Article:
All of us on Team Möbius had last week off as it was the big holiday for the 5 day Hajj pilgrimage to Mecca for the Muslim world so Christine and I seized the opportunity to go eXplore more of the many sites surrounding us here in Antalya Turkey. I put together THIS separate post with pictures of our week’s adventures in this post if you’d like to see more of the awemazing sites we saw.
This week it was back to the shipyard at Naval Yachts and back to work for all of us and more time to get to know our way around Möbius now that she is right way up at last. I have some pictures of the week’s progress but I shot a series of videos to take you on a bit of a guided tour through all the spaces on Möbius now that she’s right side up and hope it will give you a better sense of the layout and scale of our soon to be new home.
Enver is standing on what will be the aft section of the prop tunnel as he and Umit complete the welding and preparation of the 25mm/1” thick frames where this 15mm/ 5/8” tunnel plate will be inserted. The large hole by Enver’s foot is where the 225mm/ 8” diameter aluminium rudder tube will be welded.
The aft most tunnel plate is lifted in place and mechanical jacks are used to carefully move this complex plate into just the right position on all axis. With everything lined up the tunnel plate is tacked in place to the 25mm thick frames on the inside.
This is quite a tricky plate to fit as you can see here. To assure that everything aligns the CNC cut slot slides over the aft vertical web of the skeg.
Then the outer edges of the tunnel plate are lifted up tight against the edges of the curved cut out in the hull plates until they are flush and tacked to hold them there.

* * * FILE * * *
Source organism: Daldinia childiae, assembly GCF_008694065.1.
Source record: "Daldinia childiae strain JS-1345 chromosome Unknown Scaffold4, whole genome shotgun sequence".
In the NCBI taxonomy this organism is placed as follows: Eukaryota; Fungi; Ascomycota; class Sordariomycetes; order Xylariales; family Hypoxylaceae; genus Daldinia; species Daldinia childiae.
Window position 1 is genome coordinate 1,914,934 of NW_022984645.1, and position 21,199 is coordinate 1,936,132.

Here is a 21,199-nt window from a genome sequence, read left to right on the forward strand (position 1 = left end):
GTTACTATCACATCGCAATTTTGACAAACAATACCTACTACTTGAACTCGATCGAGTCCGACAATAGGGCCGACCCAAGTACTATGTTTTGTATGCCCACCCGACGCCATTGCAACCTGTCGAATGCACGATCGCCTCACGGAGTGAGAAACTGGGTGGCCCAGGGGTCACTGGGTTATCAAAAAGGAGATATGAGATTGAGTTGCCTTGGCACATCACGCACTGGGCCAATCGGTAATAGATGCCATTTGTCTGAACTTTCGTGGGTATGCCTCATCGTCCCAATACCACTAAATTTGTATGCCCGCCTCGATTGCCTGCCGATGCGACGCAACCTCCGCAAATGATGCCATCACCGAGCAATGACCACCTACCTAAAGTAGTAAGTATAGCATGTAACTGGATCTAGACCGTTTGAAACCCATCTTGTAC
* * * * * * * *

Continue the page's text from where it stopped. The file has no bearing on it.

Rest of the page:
Next week these two complex curved plates will form the rest of the tunnel going forward and create the carefully engineered transition from the convex shape of the hull to the concave tunnel. The curved cut outs on the top right edges are where these tunnel plates fit around the foil shaped curves of the skeg.
Rather than creating a full width Engine Room by running a bulkhead across the whole beam/width of the hull as is common, we have decided to create a smaller Engine Room Enclosure that wraps around the Gardner and Nogva CPP servo box to create a smaller dedicated Engine Room.
We can ventilate this ER Enclosure very thoroughly, keep it cooler and isolate engine heat, noise and vibration to just this space. There is still plenty of room to easily walk around all sides of the Gardner and the two “hallways” created between the outsides of the ER Enclosure and the hull provides excellent spaces for workbenches and places to mount other equipment such as the Day Tank, water maker, Alfa Laval fuel centrifuge and more. This also let’s me keep engine related equipment such as fuel filters, batteries, pumps, etc. al outside of the ER and away from all that heat and vibration so everything works better, lasts longer and is much easier to work on and maintain.